Friday, July 01, 2005

I have had a recent revival of interest in Gilles Deleuze and Felix Guattari. Their collaborations in "post-modern" (i have become increasingly uncomfortable with that designation) philosophy are some of the most interesting and bizarre.

"Felix Guattari and I have always remained Marxists, in two different manners perhaps,but both of us. It's that we don't believe in a political philosophy that would not be centered around the analysis of capitalism and its developments. What interests us the most is the analysis of capitalism as an immanent system that constantly pushes back its proper limits, and that always finds them again on a larger scale, because the limit is Capital itself" - Gilles Deleuze


"Why not walk on your head, sing with your sinuses, see through your skin, breathe with your belly: the simple Thing, the Entity, the full Body, the stationary Voyage, Anorexia, cutaneous Vision, Yoga, Krishna, Love, Experimentation." - D.& G.

"Foucault located the disciplinary societies in the eighteenth and nineteenth centuries; they reach their height at the outset of the twentieth. They initiate the organization of vast spaces of enclosure. The individual never ceases passing from one closed environment to another, each having its own laws: first the family; then the school ("you are no longer in your family"); then the barracks ("you are no longer at school"); then the factory; from time to time the hospital; possibly the prison, the preeminent instance of the enclosed environment...Marketing has become the center or the "soul" of the corporation. We are taught that corporations have a soul, which is the most terrifying news in the world. The operation of markets is now the instrument of social control and forms the impudent breed of our masters. Control is short-term and of rapid rates of turnover, but also continuous and without limit, while discipline was of long duration, infinite and discontinuous. Man is no longer man enclosed, but man in debt. It is true that capitalism has retained as a constant the extreme poverty of three-quarters of humanity, too poor for debt, too numerous for confinement: control will not only have to deal with erosions of frontiers but with the explosions within shanty towns or ghettos... The conception of a control mechanism, giving the position of any element within an open environment at any given instant (whether animal in a reserve or human in a corporation, as with an electronic collar), is not necessarily one of science fiction. F lix Guattari has imagined a city where one would be able to leave one's apartment, one's street, one's neighborhood, thanks to one's (dividual) electronic card that raises a given barrier; but the card could just as easily be rejected on a given day or between certain hours; what counts is not the barrier but the computer that tracks each person's position--licit or illicit--and effects a universal modulation...Many young people strangely boast of being "motivated"; they re-request apprenticeships and permanent training. It's up to them to discover what they're being made to serve, just as their elders discovered, not without difficulty, the telos of the disciplines. The coils of a serpent are even more complex that the burrows of a molehill. " - G. Deleuze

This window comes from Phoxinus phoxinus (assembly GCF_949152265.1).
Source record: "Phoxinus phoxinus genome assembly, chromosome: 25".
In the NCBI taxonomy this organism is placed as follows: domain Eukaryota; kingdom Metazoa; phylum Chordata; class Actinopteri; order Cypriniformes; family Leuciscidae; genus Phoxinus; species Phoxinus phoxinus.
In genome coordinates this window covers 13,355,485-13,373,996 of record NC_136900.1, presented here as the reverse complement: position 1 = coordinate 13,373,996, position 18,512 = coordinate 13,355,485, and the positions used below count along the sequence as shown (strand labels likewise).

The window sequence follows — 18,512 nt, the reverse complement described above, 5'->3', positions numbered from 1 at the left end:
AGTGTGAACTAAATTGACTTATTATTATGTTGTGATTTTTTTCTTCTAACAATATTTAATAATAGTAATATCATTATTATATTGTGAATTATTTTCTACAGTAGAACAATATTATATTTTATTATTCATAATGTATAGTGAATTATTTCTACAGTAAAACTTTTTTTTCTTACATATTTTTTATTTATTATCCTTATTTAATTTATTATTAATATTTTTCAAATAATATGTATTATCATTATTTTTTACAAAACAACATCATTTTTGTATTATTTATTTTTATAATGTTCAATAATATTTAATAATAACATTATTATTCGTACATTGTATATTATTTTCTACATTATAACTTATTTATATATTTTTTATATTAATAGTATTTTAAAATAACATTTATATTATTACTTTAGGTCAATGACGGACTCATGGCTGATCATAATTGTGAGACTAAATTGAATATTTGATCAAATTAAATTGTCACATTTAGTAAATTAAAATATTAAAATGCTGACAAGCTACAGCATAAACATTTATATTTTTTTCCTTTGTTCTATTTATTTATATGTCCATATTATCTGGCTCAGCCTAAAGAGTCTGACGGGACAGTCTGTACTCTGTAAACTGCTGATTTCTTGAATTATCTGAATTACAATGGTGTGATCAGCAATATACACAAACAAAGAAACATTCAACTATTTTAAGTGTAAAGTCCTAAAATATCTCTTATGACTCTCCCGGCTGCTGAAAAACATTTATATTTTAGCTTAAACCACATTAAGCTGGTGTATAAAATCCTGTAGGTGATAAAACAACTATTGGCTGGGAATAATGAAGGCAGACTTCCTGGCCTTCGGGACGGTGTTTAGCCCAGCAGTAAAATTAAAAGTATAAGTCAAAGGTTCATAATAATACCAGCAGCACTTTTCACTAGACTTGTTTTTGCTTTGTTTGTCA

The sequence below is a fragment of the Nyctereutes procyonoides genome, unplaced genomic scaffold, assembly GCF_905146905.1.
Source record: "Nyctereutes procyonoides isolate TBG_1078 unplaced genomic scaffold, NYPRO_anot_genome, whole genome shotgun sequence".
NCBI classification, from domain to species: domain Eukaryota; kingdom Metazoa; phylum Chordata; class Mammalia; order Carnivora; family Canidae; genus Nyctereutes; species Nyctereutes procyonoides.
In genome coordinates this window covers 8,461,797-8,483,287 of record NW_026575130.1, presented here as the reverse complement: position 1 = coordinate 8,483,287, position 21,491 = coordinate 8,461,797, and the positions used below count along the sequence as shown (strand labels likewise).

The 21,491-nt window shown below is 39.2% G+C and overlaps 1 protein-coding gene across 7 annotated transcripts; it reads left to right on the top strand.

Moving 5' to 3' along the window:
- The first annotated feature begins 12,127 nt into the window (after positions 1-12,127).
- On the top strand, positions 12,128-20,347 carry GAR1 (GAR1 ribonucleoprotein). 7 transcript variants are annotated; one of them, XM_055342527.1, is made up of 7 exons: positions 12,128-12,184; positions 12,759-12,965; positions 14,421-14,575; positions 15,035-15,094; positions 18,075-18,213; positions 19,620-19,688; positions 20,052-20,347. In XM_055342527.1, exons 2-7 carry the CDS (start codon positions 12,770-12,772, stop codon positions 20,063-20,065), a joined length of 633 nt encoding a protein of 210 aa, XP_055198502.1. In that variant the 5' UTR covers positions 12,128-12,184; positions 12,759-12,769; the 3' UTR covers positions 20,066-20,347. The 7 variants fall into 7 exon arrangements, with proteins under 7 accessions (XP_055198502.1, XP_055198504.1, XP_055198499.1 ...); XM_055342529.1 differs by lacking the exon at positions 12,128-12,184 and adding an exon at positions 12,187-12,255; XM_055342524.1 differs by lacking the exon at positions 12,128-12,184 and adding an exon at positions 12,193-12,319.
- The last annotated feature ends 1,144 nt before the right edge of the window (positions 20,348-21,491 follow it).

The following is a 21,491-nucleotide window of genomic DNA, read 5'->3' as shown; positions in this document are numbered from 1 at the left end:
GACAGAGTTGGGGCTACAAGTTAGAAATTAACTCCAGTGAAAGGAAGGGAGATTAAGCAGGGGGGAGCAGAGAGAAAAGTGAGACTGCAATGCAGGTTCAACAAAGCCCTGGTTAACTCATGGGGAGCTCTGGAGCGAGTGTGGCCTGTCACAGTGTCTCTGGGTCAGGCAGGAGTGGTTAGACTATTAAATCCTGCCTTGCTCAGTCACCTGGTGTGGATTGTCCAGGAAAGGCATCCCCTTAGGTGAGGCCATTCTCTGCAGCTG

1 Comments:

Blogger peter said...

Like the blog, but Deleuze and his cohorts are liviung proof that you can make a career of talking utter bilge. His female equivalent Luce Irigaray said that E=MC2 was a 'sexed' equation that privileged C over other constants. She also said that science would never get to grips with fluid turbulence becausze they didn't understand menstrual flow. Priceless.

9:16 AM  

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